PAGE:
The Every Child Achieves Act of 2015, unveiled a few days back by Senators Lamar Alexander and Patty Murray and scheduled for HELP Committee mark-up on April 14, is a remarkable piece of work. The mere fact that it’s bipartisan is remarkable enough, given the polarized state of Capitol Hill nowadays. But it’s also a reasonable, forward-looking compromise among strongly divergent views of the federal role in K–12 education—and between the overreach (and attendant backlash) of NCLB and some people’s conviction that NCLB didn’t reach far enough.
The draft has received much applause—some of it muted, some tentative—from many quarters (including the Obama administration). Indeed, some Washington wags have remarked that if so many different factions are saying nice things about it, either they haven’t actually read it or there must be something wrong with it! I like most of it myself, though I (as with perhaps everyone else who has said anything positive) hope that the refinements to be offered in committee and on the floor will yield something that I like even better.
I’m mindful, though, that the amending process in the Senate alone is where bipartisanship could get unstuck. This is to say nothing of what might happen if and when it gets to conference with the House Republicans’ version of an ESEA reauthorization, currently awaiting floor action.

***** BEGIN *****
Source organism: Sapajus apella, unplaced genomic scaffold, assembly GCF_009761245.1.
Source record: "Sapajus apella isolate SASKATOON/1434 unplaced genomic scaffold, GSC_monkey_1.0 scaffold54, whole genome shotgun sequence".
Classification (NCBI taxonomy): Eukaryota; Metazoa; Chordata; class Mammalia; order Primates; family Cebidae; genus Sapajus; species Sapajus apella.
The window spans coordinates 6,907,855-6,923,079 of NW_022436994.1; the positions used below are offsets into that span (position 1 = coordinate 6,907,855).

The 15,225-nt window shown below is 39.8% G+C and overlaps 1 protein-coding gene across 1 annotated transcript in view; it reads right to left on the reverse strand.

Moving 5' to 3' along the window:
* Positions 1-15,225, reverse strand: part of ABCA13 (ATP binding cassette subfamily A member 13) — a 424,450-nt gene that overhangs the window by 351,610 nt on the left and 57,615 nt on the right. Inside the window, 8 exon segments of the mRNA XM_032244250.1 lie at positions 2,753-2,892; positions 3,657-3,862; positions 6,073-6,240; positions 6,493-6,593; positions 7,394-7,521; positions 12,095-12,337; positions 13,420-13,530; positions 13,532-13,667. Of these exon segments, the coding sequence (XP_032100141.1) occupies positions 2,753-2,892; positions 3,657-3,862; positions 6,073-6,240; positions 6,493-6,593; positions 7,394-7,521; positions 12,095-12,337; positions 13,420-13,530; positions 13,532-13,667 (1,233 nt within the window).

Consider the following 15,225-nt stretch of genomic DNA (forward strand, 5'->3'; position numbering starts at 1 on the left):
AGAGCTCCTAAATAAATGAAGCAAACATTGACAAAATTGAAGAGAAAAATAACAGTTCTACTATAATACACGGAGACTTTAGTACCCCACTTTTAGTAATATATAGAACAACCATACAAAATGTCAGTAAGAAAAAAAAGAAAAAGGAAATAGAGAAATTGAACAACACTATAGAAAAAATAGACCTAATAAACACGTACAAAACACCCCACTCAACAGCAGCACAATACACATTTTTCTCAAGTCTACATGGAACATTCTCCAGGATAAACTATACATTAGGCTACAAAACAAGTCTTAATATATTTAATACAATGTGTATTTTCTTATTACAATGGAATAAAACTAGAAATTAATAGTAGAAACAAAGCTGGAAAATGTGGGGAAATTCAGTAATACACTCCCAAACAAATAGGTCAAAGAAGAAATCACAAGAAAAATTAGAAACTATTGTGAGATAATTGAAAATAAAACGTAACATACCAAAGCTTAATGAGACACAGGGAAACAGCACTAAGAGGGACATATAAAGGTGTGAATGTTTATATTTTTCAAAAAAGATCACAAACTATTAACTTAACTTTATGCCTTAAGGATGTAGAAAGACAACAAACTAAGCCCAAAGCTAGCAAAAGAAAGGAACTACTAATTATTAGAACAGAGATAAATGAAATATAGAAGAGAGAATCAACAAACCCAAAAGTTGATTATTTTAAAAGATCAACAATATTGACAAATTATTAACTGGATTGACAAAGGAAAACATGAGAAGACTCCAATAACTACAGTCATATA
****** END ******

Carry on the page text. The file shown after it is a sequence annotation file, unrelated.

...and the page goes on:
Sound education policy for American children is more important than bipartisanship but, in today’s divided government, we’re even less likely to get to the former if we can’t sustain some form of the latter. That could mean everybody holding their noses over provisions they don’t like, even while agreeing that the totality is an improvement over current law—and that nothing better is likely to come along anytime soon.
In fact, the Alexander-Murray bill is a notable improvement over current law. And the fact that they could agree on it carries us closer to the ridiculously overdue reauthorization of ESEA than we’ve been at any point since the flaws of NCLB became apparent a decade ago.
Yes, my memories of Pat Moynihan (and recent reminders of Ted Kennedy) have made me a bit nostalgic. But the agreement between two smart, hardworking senators more interested in getting something done than preaching from the pulpit recalls a time when lawmakers on both sides of the aisle understood that their job was to make sound laws (and fix unsound ones), not to babble in echo chambers, filibuster on the floor, and sacrifice something good in the fruitless pursuit of something that looks more perfect.
– Chester E. Finn, Jr.
This first appeared on Flypaper.